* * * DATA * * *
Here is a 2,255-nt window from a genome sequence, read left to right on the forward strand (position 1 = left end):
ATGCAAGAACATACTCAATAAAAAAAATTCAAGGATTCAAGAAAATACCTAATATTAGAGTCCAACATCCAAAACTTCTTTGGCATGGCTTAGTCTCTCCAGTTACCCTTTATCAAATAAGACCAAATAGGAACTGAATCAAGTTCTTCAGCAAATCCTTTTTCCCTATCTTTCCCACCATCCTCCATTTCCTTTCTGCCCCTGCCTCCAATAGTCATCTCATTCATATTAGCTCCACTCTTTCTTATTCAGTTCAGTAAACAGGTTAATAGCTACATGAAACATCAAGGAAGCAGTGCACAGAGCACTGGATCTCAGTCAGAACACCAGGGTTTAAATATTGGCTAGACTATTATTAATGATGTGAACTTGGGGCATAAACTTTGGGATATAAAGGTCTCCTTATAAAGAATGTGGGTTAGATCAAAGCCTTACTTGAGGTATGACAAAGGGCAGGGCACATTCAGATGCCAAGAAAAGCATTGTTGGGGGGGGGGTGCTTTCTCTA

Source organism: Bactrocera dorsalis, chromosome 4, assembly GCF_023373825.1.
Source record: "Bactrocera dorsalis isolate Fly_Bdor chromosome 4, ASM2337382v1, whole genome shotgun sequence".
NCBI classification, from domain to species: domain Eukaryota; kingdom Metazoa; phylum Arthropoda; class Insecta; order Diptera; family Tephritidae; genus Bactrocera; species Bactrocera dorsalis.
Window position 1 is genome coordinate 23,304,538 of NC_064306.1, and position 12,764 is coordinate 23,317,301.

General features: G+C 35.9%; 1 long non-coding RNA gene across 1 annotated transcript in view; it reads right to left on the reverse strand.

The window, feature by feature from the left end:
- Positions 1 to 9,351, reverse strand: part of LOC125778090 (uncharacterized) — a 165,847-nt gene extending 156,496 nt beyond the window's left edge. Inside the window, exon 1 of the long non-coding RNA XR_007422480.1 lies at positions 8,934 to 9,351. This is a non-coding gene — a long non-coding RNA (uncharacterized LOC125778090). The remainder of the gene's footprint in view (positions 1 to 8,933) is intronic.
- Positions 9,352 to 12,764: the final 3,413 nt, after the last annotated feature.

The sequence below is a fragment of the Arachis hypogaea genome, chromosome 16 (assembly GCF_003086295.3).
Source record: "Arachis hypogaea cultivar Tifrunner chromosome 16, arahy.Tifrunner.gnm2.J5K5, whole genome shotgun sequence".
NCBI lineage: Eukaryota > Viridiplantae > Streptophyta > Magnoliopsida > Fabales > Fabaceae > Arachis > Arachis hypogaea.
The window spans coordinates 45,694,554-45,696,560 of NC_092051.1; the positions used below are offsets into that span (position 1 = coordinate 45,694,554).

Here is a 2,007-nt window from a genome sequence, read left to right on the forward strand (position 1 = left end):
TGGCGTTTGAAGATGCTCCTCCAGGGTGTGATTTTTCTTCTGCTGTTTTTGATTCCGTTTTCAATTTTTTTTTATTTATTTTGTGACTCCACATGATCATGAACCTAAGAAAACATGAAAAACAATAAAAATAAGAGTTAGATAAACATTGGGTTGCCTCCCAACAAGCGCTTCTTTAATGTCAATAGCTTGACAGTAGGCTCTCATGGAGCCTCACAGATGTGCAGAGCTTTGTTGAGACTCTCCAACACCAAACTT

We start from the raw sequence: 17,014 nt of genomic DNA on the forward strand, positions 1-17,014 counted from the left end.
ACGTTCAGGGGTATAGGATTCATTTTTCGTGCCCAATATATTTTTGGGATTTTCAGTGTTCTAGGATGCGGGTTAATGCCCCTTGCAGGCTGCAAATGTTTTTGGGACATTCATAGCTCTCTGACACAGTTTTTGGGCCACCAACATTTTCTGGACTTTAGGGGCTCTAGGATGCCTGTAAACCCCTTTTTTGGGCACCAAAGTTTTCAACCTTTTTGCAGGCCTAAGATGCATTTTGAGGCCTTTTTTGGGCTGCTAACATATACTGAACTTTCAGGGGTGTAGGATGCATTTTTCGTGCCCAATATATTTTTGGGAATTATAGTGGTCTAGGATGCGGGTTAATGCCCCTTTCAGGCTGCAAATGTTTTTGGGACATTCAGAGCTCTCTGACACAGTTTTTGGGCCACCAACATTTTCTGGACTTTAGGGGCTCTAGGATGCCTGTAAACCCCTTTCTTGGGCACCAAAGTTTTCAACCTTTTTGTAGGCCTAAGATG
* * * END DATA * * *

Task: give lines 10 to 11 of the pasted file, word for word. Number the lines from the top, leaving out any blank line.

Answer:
- Positions 9,352 to 12,764: the final 3,413 nt, after the last annotated feature.

The sequence below is a fragment of the Arachis hypogaea genome, chromosome 16 (assembly GCF_003086295.3).